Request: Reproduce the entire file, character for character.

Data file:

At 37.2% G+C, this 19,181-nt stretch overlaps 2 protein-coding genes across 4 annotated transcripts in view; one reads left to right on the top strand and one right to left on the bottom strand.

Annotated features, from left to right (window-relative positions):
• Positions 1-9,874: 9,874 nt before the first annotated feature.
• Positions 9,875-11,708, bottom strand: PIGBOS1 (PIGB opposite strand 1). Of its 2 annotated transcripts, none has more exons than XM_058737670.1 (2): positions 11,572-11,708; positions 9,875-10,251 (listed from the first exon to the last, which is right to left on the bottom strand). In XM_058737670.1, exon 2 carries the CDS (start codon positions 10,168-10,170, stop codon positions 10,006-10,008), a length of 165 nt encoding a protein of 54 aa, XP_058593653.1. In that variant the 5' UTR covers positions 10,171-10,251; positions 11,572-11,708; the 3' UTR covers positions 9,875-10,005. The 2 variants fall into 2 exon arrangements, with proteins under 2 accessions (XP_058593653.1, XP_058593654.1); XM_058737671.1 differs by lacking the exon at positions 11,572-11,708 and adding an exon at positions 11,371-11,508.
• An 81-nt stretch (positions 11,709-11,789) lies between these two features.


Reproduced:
At 37.2% G+C, this 19,181-nt stretch overlaps 2 protein-coding genes across 4 annotated transcripts in view; one reads left to right on the top strand and one right to left on the bottom strand.

Annotated features, from left to right (window-relative positions):
• Positions 1-9,874: 9,874 nt before the first annotated feature.
• Positions 9,875-11,708, bottom strand: PIGBOS1 (PIGB opposite strand 1). Of its 2 annotated transcripts, none has more exons than XM_058737670.1 (2): positions 11,572-11,708; positions 9,875-10,251 (listed from the first exon to the last, which is right to left on the bottom strand). In XM_058737670.1, exon 2 carries the CDS (start codon positions 10,168-10,170, stop codon positions 10,006-10,008), a length of 165 nt encoding a protein of 54 aa, XP_058593653.1. In that variant the 5' UTR covers positions 10,171-10,251; positions 11,572-11,708; the 3' UTR covers positions 9,875-10,005. The 2 variants fall into 2 exon arrangements, with proteins under 2 accessions (XP_058593653.1, XP_058593654.1); XM_058737671.1 differs by lacking the exon at positions 11,572-11,708 and adding an exon at positions 11,371-11,508.
• An 81-nt stretch (positions 11,709-11,789) lies between these two features.